In 1964, San Francisco Mayor John Shelley signed an ordinance that established the Human Rights Commission of San Francisco; in 1990 voters established it as one of the commissions authorized by the city's charter. For decades, the commission has provided mediation to groups and individuals who allege discrimination, in the process dealing with issues ranging from housing bias to unequal treatment of people born with ambiguous genitalia. So it was not particularly unusual for the commission to agree to look into complaints from a group called Is Badlands Bad? about an allegedly racist club owner in the Castro District.
Paul Mooney, a spokesmen for Is Badlands Bad?, says that complaints about Natali initially came up over brunch when Derek Turner, then a bartender at SF Badlands, confided to three friends that he'd witnessed Natali discriminate against customers, employees, and job applicants based on their race and sex. The friends -- who have since formed the nonprofit group And Castro for All -- say they subsequently looked for patrons of SF Badlands who felt they'd suffered discrimination. It isn't clear exactly how the group rounded up the 15 former customers who were brought to the Human Rights Commission as supposed proof that Natali is racist. It is clear that the commission took on the case with gusto.
According to Larry Brinkin, the Human Rights Commission's contracts compliance officer who supervised the investigation, it is rare for the commission to launch a full investigation; mediation between parties is the commission's usual method of dispute resolution. But in this case, Brinkin says, there were many complainants, and Natali seemed to be particularly unwilling to cooperate. So the commission chose the investigative route.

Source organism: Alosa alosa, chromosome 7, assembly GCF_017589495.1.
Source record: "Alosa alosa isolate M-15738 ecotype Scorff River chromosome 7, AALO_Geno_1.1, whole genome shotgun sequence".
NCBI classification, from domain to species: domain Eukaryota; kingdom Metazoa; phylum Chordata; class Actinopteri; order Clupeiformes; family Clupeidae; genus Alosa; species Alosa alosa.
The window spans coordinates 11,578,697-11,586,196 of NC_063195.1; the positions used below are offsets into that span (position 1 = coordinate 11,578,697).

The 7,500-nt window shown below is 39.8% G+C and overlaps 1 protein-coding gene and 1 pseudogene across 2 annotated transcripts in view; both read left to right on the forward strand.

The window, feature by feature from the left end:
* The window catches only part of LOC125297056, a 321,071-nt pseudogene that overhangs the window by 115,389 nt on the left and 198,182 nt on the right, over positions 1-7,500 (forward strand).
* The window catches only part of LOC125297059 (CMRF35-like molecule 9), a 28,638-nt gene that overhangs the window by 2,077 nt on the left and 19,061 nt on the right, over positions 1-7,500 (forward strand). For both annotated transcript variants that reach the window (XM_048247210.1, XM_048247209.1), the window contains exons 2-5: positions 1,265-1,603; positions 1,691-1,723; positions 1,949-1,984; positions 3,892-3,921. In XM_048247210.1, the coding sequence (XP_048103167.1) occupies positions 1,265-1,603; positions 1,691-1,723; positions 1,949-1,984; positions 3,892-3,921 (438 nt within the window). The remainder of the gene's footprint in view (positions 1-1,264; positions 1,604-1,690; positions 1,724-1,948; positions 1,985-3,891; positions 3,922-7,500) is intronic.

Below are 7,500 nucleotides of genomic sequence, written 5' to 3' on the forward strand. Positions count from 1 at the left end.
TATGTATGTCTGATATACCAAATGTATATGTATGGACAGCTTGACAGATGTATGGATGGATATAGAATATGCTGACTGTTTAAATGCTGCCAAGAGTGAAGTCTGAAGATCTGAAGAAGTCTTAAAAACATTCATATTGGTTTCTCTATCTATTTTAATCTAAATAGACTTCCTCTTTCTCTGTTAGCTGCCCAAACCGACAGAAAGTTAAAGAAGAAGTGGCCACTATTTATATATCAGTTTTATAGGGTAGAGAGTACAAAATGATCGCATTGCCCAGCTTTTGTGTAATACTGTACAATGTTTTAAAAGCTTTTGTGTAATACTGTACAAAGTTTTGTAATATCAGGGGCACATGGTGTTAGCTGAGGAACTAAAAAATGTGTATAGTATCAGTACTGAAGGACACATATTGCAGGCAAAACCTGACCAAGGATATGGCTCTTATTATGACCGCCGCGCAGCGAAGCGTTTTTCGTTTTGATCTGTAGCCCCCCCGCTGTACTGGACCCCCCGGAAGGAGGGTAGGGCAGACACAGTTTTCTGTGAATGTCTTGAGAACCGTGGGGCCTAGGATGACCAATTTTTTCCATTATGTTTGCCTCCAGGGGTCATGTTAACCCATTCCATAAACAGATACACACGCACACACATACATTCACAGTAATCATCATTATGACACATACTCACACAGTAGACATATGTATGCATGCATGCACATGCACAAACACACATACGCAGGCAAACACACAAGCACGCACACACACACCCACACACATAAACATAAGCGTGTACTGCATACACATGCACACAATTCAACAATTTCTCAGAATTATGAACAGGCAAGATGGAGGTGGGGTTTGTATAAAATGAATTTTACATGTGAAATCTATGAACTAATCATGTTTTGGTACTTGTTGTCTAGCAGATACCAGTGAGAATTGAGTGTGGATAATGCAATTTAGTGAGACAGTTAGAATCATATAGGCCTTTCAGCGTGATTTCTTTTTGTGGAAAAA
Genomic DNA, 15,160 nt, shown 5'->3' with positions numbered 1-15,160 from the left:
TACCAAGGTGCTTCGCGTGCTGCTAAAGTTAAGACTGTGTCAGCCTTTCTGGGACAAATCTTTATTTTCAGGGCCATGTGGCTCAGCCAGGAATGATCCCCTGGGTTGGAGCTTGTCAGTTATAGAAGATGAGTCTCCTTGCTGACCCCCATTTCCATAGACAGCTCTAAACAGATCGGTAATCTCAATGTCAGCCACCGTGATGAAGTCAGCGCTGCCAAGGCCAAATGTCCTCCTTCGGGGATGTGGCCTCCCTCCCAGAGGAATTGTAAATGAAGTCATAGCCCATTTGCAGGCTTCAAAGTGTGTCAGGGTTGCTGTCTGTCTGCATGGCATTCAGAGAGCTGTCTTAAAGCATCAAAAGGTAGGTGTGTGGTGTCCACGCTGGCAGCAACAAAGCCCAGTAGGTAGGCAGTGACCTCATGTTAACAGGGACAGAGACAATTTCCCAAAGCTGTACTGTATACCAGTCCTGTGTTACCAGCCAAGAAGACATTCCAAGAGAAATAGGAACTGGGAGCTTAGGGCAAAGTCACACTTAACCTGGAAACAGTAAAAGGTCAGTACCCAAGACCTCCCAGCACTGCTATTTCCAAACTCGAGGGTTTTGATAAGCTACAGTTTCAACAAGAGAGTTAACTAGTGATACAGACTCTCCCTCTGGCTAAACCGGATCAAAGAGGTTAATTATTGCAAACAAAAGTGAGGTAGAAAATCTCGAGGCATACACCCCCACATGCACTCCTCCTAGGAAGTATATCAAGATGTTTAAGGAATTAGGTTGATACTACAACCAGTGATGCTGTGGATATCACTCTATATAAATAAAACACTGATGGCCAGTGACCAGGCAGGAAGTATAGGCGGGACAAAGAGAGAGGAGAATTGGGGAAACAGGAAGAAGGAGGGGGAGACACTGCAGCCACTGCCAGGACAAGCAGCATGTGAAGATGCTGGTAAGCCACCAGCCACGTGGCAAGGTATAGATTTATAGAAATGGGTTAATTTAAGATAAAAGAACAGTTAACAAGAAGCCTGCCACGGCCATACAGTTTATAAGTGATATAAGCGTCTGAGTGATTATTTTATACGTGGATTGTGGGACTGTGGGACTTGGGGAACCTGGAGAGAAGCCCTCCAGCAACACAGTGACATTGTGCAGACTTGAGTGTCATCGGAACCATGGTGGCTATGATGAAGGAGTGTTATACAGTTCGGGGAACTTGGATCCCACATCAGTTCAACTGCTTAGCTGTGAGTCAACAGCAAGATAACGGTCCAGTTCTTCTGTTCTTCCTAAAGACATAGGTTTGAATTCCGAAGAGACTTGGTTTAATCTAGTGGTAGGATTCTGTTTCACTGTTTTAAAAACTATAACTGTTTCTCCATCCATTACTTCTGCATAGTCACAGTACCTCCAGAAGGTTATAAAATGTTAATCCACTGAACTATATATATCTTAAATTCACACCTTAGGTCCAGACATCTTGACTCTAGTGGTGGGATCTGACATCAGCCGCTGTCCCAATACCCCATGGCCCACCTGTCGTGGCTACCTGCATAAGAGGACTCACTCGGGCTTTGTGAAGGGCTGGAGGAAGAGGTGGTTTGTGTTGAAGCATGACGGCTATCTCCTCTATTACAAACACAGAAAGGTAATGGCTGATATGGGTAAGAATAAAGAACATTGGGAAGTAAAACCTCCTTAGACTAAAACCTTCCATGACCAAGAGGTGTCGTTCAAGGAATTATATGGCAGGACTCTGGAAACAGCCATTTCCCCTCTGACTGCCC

It was an investigation that employed markedly different standards of evidence and witness procedure for the opposing sides of the dispute.
Don Romesburg, another member of And Castro for All, says his organization worked hard to support the people who spoke out against Natali. Romesburg said witnesses against Natali were allowed to have members of the organization with them "for support" while they were interviewed by the commission. Paul Melbostad, Natali's primary attorney, says Natali's witnesses, consisting of both current and former employees, were not given the option of having supporters present.
Melbostad said he was unaware of the unequal witness treatment until last week; it raises questions about the authenticity of testimony taken in the probe "since it is not known if supporters were allowed to coach the witnesses in any way."
There is also the issue of the commission's own two-year statute of limitations. Ten of the 18 people who complained about Natali say that the discrimination they knew of had happened more than two years ago and, therefore, was outside of the commission's statute of limitations. Those 10 people were not interviewed during the investigation, but they were, oddly, allowed to provide written statements. Even more odd: These sworn statements about events long past were actually given more credence than live witness testimony about more recent events -- even though the commission, because of its statute of limitations, was technically no longer able to investigate the older claims.